N.Y. Regulator Proves She's Not Just 'Acting'
Gold, Jacqueline S., American Banker
In the three years since her former boss left to become New York State's top insurance regulator, Elizabeth McCaul has filled in as the state's banking superintendent and waited for the word "acting" to be taken out of her title.
She has overseen the state's 3,500 financial institutions, listened to the seemingly endless complaints of financial executives and consumer groups, and occasionally placated political bosses in Albany and Washington. In addition she has promoted, with the zeal of a recent convert, the virtues of the state banking charter.
When Neil D. Levin, who had been a colleague of Ms. McCaul's at Goldman Sachs in their pre-regulatory days, left the State Banking Department in 1997, rumor had it that she would soon follow and continue as his lieutenant -- at the Insurance Department. There was even talk that the two agencies would merge, with Mr. Levin taking over as some sort of super-regulator.
But the idea of regulatory convergence soon died, and Ms. McCaul remained acting superintendent of banking month after month.
In that role she surprised everyone with her leadership ability, and in December she finally received Gov. George Pataki's nomination to hold the job for real. The state Senate is expected to approve her appointment this session.
Bankers in New York seem pleased with the decision. "The Pataki administration has been in office for nearly six years," says Michael P. Smith, president of the New York Bankers Association. "Elizabeth has been in that department for that entire period of time. We have extended experience with her, which has led to openness and dialogue. The department is always amenable to hearing our views. She's very energetic, she enjoys her job, and she's not afraid to speak her piece. That's good for the industry."
Even more impressive is that while bankers have been relatively happy with Ms. McCaul's performance, so have their sometime foes: the state's community groups.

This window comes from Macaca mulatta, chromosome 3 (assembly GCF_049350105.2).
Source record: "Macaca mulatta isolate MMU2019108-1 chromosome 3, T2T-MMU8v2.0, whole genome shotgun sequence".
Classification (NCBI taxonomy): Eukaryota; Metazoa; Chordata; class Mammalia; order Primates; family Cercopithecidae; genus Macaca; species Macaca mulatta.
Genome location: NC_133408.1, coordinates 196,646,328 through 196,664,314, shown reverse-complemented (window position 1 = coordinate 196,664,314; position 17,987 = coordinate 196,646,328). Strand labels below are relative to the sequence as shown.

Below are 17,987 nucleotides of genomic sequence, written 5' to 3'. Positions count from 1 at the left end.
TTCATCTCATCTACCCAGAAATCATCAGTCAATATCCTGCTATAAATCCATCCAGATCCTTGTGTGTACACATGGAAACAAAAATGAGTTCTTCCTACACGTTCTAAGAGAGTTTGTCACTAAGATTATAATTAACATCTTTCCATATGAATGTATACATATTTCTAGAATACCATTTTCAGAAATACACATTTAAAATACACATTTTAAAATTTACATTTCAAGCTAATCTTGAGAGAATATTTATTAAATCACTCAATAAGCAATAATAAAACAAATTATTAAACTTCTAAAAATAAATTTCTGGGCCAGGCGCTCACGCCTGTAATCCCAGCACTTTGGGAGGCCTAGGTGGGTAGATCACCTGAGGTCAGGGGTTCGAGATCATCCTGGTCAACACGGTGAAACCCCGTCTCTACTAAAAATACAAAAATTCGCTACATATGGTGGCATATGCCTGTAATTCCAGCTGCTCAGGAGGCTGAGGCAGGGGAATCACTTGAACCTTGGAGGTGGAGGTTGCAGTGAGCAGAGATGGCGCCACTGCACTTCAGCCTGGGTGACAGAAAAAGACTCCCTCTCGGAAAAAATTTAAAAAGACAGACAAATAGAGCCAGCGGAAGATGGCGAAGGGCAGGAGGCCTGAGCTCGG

Sarah Ludwig, executive director of the Neighborhood Economic Development Advocacy Project, says, "To her credit, Elizabeth McCaul has been remarkably approachable. She listens a lot and takes lots of notes. She's very respectful. She doesn't fit the profile of a regulator who won't meet with community groups."
Matthew Lee, executive director of the Inner City Public Interest Law Center, goes even further. "I've been surprised by some of the things she's done on a consumer basis, because she's a Republican appointee," he said. "She's actually reached out to groups, invited them to lunch, gotten their views. You don't see that at other agencies. She's aware of Community Redevelopment Act issues and she raises them. The Banking Department, on its own initiative, has gotten CRA commitments from banks. She's more attentive to CRA than one would expect. It's a different kind of Republicanism."
Ms. McCaul, 38, is in the midst of a juggling act: balancing the needs of New York's financial services consumers while extending the life of the state banking charter, at a time when many feel financial reform and multi-state branching have rendered the dual banking system obsolete.
She says she is the state charter's "biggest fan," though she too was skeptical about its relevance when she first joined the Banking Department as Mr. Levin's chief of staff in 1995. "We have an incredibly unique banking system in this country, that has created a very prosperous economy," she said recently, in an interview in her spacious office near Trinity Church in downtown Manhattan. "The dual banking system provides a check and balance, creates competition, and spurs innovation."
To keep the charter attractive and the New York Banking Department in business, Ms. McCaul works hard to promote legislation, such as the so-called wild-card statute, which gives state banks the right to pursue the same activities as national banks.
In addition to an open-door policy for banks and consumer groups, Ms. …